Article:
#China; #SouthKorea; #MysteriosVirus; #ChineseAuthorities; #newCoronavirus; #SARS; #WHO
Beijing (China), Jan 20 (Canadian-Media): A third death from a mysterious virus and more than 130 new cases over the weekend, including ones found in Beijing and southern China for the first time were reported by the Chinese authorities, and one case was also reported in South Korea on Monday, media reports said.
Mysterious virus in China. Image credit: Facebook
China's Public health officials, greatly concerned about both -- the transmission of virus, and spread of the disease -- ahead of China’s busiest travel season with hundreds of millions of people in China expected to travel for the Lunar New Year holiday, which starts Friday, are working to stop a major outbreak.
The total number of cases in China to around 200, more than double the number reported just a day earlier.
There is a growing among some experts that the outbreak could be more severe than China’s government has described. The virus has already spread outside China.
On Sunday, China’s central government reassured the public that the situation was under control.
Although Beijing’s National Health Commission said that experts agreed that an epidemic was “still preventable and controllable,” still, the commission acknowledged their worry about the source of the mysterious virus and its path of transmission could not be understood.
The mutation of the virus still needs to be closely monitored,” the statement said.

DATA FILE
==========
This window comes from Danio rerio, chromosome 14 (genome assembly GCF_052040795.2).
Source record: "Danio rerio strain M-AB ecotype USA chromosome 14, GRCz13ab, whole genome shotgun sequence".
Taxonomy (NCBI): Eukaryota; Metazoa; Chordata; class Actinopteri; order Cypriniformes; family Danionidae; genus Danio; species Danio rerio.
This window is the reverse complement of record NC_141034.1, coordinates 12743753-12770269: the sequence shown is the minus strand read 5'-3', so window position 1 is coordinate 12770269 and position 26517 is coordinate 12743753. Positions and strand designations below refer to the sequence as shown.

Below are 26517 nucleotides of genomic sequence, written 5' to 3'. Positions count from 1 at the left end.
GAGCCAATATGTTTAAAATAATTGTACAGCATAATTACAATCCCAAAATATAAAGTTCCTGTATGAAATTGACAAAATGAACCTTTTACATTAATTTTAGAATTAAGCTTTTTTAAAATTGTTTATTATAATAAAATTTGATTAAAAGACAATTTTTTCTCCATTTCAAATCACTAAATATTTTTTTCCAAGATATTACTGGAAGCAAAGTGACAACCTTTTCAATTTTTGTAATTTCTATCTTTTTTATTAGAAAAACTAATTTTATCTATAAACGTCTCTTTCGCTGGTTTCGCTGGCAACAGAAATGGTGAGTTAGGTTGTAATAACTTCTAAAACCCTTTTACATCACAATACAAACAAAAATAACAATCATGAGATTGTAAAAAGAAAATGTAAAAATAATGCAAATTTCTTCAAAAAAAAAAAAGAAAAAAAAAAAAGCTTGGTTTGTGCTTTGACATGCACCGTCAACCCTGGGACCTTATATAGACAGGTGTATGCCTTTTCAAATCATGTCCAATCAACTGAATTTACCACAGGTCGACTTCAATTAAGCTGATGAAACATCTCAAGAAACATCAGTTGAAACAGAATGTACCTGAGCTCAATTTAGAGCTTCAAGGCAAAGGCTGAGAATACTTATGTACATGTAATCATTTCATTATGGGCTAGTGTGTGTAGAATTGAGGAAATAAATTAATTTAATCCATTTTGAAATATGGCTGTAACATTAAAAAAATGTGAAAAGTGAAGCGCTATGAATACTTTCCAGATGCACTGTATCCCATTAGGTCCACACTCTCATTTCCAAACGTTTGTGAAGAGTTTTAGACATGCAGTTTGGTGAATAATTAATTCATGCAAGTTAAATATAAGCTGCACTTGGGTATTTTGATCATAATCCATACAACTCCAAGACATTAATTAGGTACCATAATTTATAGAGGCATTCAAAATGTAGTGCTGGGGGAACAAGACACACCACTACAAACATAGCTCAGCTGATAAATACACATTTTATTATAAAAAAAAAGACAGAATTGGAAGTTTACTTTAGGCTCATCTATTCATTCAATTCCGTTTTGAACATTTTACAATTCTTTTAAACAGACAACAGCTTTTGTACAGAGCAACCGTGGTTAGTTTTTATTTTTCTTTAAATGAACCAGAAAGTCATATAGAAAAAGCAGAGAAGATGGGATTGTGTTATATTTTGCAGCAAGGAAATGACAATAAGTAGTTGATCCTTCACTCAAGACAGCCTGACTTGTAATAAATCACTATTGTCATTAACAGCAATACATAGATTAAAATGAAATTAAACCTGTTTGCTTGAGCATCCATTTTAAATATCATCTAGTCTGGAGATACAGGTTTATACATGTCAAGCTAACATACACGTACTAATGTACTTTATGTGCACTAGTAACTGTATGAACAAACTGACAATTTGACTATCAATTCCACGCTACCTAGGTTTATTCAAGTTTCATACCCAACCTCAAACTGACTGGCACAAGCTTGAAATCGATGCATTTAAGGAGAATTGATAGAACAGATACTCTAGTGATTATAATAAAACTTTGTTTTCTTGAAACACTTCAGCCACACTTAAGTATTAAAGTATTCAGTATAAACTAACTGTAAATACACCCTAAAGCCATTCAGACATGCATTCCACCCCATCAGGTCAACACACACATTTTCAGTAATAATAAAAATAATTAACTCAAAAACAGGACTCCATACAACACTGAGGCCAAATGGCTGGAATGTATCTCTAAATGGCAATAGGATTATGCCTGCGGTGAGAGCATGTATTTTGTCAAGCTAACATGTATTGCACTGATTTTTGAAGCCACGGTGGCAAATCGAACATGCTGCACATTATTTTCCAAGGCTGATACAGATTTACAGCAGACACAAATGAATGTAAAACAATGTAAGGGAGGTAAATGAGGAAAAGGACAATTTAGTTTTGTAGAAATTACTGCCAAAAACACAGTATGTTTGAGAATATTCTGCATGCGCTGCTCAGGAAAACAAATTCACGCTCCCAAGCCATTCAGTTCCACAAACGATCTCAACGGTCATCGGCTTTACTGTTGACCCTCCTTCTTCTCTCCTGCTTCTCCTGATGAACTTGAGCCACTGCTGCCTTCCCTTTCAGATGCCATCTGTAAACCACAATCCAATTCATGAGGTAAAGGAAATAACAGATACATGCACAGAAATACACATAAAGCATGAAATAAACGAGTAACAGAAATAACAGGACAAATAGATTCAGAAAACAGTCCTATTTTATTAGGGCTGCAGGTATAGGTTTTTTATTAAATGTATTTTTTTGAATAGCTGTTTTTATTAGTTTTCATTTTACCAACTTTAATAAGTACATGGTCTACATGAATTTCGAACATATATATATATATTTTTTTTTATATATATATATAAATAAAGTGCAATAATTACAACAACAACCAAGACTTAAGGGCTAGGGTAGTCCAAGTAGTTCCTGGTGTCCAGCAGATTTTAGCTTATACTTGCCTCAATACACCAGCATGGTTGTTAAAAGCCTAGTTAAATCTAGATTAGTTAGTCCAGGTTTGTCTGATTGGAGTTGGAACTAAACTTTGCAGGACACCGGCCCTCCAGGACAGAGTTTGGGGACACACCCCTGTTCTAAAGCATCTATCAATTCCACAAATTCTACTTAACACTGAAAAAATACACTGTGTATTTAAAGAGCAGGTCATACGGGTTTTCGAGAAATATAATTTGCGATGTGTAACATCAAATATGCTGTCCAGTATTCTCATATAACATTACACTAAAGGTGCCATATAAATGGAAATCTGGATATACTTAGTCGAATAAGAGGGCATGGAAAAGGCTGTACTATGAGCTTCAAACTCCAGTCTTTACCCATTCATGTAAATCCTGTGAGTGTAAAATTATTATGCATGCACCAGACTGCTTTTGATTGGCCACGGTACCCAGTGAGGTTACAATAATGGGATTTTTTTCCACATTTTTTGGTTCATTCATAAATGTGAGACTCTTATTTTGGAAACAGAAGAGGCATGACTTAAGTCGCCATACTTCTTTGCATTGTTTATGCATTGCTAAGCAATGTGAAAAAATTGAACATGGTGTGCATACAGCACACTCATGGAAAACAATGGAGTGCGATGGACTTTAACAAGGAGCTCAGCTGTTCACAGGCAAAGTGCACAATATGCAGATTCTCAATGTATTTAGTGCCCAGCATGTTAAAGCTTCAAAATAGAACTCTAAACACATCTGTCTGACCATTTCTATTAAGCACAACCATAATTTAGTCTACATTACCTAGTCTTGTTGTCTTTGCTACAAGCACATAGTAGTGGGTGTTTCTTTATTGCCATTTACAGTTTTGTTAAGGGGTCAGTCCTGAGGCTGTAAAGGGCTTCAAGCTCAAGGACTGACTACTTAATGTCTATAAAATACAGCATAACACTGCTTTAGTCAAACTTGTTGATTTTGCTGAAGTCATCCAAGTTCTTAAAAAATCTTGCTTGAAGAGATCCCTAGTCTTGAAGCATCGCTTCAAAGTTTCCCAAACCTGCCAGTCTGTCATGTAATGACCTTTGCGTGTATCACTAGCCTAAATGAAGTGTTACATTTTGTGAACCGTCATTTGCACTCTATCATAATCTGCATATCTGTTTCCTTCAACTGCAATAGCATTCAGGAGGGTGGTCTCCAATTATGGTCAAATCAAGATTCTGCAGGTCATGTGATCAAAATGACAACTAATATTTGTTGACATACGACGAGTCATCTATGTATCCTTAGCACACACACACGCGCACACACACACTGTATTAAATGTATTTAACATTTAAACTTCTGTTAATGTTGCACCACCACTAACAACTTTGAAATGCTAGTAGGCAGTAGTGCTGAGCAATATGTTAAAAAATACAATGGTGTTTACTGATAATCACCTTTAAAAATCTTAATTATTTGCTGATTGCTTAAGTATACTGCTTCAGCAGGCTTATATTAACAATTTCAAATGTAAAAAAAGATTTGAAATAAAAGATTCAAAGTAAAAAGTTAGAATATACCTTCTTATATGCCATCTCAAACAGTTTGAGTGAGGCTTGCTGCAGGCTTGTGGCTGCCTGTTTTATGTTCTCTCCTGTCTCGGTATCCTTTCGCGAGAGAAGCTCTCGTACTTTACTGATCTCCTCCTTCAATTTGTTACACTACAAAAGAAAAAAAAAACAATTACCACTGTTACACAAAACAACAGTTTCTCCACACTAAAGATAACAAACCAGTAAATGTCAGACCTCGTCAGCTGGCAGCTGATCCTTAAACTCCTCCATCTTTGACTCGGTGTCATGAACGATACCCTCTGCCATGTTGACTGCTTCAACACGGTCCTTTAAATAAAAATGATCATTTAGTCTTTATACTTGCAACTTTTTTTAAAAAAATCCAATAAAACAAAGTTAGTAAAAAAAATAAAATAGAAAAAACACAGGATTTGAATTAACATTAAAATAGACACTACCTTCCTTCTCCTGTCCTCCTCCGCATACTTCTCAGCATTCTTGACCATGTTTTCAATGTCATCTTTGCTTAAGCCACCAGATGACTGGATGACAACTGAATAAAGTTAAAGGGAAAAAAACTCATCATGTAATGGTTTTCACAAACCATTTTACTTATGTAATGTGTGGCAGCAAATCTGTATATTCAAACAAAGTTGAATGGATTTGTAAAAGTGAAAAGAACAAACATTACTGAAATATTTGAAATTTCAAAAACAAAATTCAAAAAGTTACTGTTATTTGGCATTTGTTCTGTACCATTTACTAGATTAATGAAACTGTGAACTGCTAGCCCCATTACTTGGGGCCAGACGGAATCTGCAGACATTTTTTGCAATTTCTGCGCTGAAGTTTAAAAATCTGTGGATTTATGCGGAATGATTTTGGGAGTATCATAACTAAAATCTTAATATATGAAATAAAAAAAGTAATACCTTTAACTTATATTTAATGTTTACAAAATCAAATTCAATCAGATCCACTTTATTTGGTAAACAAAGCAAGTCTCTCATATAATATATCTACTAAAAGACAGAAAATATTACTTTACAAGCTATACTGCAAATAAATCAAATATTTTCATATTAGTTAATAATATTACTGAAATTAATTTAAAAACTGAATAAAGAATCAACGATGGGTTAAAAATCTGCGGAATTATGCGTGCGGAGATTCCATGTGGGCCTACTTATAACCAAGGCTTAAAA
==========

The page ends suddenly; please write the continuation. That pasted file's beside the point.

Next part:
“If you cannot find the source and control the source of the virus, you cannot extinguish the fire,” said David Hui, the director of the Stanley Ho Center for Emerging Infectious Diseases at the Chinese University of Hong Kong.
Although Dr. Hui said the risk of the virus spreading from human to human appeared to be low, he noted that the virus could mutate.
The World Health Organization said on Sunday it would continue to examine the issue as it remained unclear whether it can easily spread from one person to another.
"We do not have enough evidence to evaluate the full extent of human-to-human transmission,” its Manila office said.
According to the latest information received and @WHO analysis, there is evidence of limited human-to-human transmission of #nCOV.
This is similar to other respiratory illnesses and in particular with other coronavirus outbreaks.
There are probably far more cases of the illness than disclosed by the authorities, some experts suggested.
There could now be as many as 1,700 cases of the new virus, one estimate by researchers at Imperial College London suggested on Friday.
The W.H.O. said on Sunday that there is a probability of more confirmed cases by China in the coming days and weeks as more people were screened for it.
The new virus is reminiscent of the SARS outbreak, which was also caused by a coronavirus. SARS, which probably jumped to humans from animals at markets, had its origin in China and spread to other countries, infecting more than 8,000 people causing death of more than 800.
While the new coronavirus appears to be less severe than SARS, public health officials around the world are exercising caution.
On Friday, the Centers for Disease Control and Prevention in the United States announced that airports in New York, San Francisco and Los Angeles would begin screening passengers from Wuhan for the virus.
“Until it becomes capable of human-to-human transmission, there’s not a major threat of a pandemic,” said Dr. Lipkin, the director of the Center for Infection and Immunity at the university’s Mailman School of Public Health.
“We need to prepare for the possibility that this could be a larger outbreak, and it could become a pandemic,” he said. “But that doesn’t mean that it will.”